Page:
Physics vs Education vs Undergraduate vs Graduate?

Which choice do you agree with, more?

  1. Choice One

    4 vote(s)
  2. Choice Two

    2 vote(s)
  3. Choice Three

    1 vote(s)
  4. Other.... (please explain)

    1 vote(s)
  1. I would like to know which choice is more beneficial, efficient, worth it, et cetera:

    Choice One--

    Double Major in Both Physics and Education Studies, with a teacher licensure to be able to teach chemistry, physics, and/or mathematics at the secondary level.

    Choice Two--

    Major just in Physics, to then attain my masters in Secondary Education with a licensure....

    Choice Three--

    Major just in Physics, to then just attain my teaching licensure...

    **Please assume that cost of the education is free, to say, and that the institution which I attend is adequate. I mostly want your responses to be about the pros/cons off of the choices and the sort.
  2. jcsd
  3. Hi grendel, are you from Spain by any chance? If that's the case, I think option 2 is the path you need to take. I believe the masters has now officially become requirement for teaching at high schools(bachiller) and middle schools (secundaria).
  4. Moonbear

    Moonbear 11,955
    Staff Emeritus
    Science Advisor
    Gold Member

    From a US perspective, we could strongly benefit from teachers who major in the subject they teach AND get the education pedagogy as well. In fact, that would also be a benefit if you opt for a graduate degree and teaching at a university. I don't know if it will be too much to handle the double major, but worth it if you can handle it.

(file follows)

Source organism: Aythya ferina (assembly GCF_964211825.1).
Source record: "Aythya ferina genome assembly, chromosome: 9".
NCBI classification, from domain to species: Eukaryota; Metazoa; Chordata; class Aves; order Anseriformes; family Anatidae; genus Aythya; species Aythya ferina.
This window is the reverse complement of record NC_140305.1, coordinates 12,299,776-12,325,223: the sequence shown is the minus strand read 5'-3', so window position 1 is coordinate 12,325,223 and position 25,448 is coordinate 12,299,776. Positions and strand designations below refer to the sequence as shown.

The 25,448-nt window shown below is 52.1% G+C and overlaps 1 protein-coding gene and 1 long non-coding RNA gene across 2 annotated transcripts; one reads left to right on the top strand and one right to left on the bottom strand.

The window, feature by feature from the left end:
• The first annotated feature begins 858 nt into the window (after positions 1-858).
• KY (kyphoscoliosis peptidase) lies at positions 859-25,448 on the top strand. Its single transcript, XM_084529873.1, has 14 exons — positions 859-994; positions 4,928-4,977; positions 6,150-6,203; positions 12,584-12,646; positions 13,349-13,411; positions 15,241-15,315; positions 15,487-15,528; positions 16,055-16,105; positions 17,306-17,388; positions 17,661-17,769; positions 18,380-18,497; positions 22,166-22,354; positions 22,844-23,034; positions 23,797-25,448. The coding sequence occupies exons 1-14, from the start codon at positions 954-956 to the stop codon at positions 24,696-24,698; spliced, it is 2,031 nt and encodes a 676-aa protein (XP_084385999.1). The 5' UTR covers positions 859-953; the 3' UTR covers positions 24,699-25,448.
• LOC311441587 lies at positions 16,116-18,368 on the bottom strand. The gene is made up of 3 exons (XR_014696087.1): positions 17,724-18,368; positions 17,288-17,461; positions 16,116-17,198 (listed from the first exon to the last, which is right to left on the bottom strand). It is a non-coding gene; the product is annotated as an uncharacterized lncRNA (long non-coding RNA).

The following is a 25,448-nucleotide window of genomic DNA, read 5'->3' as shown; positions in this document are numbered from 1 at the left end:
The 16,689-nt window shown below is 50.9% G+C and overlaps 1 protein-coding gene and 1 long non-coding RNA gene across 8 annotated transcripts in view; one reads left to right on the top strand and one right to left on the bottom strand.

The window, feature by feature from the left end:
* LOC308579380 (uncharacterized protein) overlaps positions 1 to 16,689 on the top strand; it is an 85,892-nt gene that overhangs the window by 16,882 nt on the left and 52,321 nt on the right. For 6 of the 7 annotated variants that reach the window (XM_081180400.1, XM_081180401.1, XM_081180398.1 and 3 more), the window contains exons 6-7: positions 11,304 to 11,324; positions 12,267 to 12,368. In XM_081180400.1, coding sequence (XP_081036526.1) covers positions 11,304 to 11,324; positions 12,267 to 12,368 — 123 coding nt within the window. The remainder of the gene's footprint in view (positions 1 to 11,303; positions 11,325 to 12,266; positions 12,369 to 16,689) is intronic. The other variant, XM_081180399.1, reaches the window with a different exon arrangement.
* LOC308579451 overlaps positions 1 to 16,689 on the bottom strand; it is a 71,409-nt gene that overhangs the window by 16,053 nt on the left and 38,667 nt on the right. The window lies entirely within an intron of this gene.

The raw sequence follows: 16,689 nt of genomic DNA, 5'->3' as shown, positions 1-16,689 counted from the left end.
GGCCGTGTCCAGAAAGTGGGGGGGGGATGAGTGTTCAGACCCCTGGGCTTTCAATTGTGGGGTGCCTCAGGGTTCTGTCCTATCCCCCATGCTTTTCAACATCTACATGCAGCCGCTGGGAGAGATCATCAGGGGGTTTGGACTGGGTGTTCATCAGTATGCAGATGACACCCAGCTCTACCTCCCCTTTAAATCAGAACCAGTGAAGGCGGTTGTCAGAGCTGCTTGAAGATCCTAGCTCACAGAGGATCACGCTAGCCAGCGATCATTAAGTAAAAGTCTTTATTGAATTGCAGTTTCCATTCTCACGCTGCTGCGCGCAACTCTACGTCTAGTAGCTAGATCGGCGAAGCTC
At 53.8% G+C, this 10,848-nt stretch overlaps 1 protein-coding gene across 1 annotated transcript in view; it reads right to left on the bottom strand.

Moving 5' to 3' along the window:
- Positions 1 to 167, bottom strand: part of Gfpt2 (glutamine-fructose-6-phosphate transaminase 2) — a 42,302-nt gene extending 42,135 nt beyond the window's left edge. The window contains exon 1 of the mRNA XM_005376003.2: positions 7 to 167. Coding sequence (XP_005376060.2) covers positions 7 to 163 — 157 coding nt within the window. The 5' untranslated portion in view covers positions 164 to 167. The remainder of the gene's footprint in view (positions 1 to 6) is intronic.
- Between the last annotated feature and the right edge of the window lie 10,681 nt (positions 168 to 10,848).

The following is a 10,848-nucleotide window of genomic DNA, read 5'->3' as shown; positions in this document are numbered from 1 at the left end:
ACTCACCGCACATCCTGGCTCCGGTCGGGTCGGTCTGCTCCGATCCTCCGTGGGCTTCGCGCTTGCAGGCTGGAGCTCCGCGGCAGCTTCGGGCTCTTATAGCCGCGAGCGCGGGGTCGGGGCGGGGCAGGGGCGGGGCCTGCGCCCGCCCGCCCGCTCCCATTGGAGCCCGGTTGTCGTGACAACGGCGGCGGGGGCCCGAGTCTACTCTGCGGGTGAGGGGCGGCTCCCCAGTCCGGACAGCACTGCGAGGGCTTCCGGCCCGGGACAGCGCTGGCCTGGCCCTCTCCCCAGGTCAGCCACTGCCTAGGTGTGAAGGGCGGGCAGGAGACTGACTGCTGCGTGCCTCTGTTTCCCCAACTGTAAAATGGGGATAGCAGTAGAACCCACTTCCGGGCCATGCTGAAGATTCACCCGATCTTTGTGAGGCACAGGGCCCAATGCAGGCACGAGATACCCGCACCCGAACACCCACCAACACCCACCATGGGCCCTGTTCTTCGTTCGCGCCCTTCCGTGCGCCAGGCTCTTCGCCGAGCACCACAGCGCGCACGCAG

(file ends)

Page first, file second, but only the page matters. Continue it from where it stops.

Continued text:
5. Nah, I'm residing in the U.S. of A., but I do fluently dominate Spanish because I'm nationally Mexican. Then again, I don't see myself in Europe, nevertheless Spain, post my alma-mater...
  6. I don't think I'd be able to cope with being a highschool teacher :(

    Damn.. I had no idea highschool teachers had to have more than half of a bachelors.
  7. Having both in my bag of tricks would heighten my job security a bit. And, double-majoring wouldn't be a problem with rigorousness, but more with length and credit availability. I'd love to double major, but that means I wont be able to take certain subjects which I've been wanting to take.

    This limit is something of which I'm not totally aware of yet, though. I am mostly hoping to gain acceptance to Berea College, where you are only allowed to take a certain number of credits until graduation, because tuition is completely free. So, if I was to double major, I would be happy in taking all of the topics to get me my majors in Physics and Teaching/Curriculum with a teaching licensure, but then I wouldn't be able take as many philosophy classes, which I adore...

    But, I could always just read philosophy on my free time...
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